But he warned: “As the digital footprint expands, we will also see the threat landscape become more complex with the maritime industry taking more attention from threat actors... Cybercriminals will also seize opportunities to monetise attacks as the value of maritime assets and cargo may be more vulnerable.”
Mr Lien said there needed to be a pool of individuals who are highly-skilled and well-trained in digital transformation.
Mr Kenneth Lim, Chief Technology Officer/Director (Research & Technology & Industry Development), MPA, said: “We can expect existing jobs to be redesigned and new jobs to be created. The automation of the yard cranes for example, would mean that our crane operators working at the port no longer need to work alone but can now work more efficiently as a team in the control centres.”
"Our seafaring colleagues can now also harness the Internet of Things, data analytics and conduct pre-emptive maintenance and navigation in an optimal and safe manner with the use of machine learning. Blockchain and robotics are also being explored to improve document flow and reduce duplication of data entries."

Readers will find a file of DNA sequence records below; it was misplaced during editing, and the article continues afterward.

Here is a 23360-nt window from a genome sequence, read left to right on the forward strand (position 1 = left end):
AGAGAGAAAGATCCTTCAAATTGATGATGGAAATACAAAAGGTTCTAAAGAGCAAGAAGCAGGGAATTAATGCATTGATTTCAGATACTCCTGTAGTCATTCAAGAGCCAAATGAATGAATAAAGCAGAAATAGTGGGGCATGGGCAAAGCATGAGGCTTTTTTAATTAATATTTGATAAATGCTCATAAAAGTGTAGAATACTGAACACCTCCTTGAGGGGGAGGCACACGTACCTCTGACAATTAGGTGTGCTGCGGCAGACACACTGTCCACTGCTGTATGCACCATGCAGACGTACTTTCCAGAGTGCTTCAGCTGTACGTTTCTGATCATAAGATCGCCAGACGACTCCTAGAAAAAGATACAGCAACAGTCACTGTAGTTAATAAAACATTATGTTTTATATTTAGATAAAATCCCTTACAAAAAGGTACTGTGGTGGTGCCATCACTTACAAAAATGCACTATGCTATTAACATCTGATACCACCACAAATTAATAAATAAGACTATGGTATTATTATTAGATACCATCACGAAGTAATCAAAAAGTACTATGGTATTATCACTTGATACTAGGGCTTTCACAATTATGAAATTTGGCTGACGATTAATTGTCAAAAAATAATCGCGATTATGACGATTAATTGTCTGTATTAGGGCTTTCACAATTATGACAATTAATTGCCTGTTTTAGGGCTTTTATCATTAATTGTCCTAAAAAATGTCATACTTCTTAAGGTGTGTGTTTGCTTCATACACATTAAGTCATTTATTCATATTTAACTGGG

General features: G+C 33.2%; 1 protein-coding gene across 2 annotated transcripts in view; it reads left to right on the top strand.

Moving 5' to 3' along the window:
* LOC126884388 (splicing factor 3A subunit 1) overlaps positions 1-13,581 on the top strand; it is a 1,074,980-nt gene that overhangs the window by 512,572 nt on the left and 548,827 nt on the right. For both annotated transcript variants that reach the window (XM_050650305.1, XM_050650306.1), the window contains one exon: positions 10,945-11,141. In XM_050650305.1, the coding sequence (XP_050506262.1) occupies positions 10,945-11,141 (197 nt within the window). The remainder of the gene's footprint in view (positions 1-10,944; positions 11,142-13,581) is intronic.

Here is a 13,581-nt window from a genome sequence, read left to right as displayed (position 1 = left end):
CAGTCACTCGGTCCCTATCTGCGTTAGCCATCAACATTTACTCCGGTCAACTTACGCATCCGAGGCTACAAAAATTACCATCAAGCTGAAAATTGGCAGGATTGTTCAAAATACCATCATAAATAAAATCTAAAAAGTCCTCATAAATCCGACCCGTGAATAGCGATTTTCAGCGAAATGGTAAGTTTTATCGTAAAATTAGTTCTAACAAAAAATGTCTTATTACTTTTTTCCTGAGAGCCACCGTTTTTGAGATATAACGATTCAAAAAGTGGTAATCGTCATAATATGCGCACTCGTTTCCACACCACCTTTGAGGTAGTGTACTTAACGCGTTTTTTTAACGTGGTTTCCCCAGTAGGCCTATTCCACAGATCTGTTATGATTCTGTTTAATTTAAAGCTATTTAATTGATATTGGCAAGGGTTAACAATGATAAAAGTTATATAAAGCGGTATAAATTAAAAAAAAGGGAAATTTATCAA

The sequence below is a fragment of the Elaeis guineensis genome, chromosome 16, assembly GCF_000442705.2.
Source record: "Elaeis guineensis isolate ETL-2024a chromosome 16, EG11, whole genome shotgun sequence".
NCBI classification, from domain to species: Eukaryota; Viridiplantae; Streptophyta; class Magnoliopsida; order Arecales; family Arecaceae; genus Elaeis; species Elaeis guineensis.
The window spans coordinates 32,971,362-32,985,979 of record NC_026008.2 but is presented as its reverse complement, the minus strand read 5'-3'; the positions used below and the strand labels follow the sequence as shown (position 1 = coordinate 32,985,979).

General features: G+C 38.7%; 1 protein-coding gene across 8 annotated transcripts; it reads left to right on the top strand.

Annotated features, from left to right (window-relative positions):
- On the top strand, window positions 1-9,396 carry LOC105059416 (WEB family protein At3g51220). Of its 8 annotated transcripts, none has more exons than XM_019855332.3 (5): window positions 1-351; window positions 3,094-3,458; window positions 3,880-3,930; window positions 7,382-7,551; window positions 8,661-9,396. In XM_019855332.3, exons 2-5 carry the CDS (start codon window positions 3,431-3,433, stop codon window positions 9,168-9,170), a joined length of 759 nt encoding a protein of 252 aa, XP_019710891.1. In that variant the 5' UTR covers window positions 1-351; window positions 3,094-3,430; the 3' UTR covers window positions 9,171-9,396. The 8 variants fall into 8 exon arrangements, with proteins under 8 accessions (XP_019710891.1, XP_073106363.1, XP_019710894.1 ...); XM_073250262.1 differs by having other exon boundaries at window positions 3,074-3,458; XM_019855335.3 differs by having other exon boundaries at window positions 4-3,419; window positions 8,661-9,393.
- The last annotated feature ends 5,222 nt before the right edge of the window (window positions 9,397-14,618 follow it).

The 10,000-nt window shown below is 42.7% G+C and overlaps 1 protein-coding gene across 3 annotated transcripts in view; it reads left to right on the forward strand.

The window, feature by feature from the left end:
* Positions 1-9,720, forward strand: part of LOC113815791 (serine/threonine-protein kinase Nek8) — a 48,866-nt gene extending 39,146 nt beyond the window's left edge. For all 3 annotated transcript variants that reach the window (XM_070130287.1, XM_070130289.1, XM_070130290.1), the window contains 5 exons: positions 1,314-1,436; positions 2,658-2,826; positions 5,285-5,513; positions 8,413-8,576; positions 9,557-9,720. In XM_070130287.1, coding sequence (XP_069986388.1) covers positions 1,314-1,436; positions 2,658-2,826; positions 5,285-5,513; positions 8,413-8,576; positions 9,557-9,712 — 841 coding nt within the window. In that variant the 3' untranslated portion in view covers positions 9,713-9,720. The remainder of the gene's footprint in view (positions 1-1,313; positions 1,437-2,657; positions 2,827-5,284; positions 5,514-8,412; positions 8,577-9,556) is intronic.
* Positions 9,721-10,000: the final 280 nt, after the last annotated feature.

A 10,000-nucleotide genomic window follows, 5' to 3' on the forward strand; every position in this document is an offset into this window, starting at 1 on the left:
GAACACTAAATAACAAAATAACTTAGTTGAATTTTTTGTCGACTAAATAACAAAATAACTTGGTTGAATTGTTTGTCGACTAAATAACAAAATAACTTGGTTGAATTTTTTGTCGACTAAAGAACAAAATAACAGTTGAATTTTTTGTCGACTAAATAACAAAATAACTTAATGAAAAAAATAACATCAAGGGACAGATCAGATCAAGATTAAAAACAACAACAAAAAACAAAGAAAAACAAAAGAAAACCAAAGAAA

Mr Robin Robbins, Managing Director of CPP Asia Pacific, said more upgrading courses and access to quality training centres were needed.
He said: “The ever-increasing gap between knowledge and training with on board technology must be bridged quickly at various levels (basic, competency, and refresher). Equipment manufacturers also have a key role to play here as presently operator training is not a priority.
Mr Venkatraman said that ‘learning organisations’ need to be formed, where employees can upskill and reskill themselves, and then practise the new skills.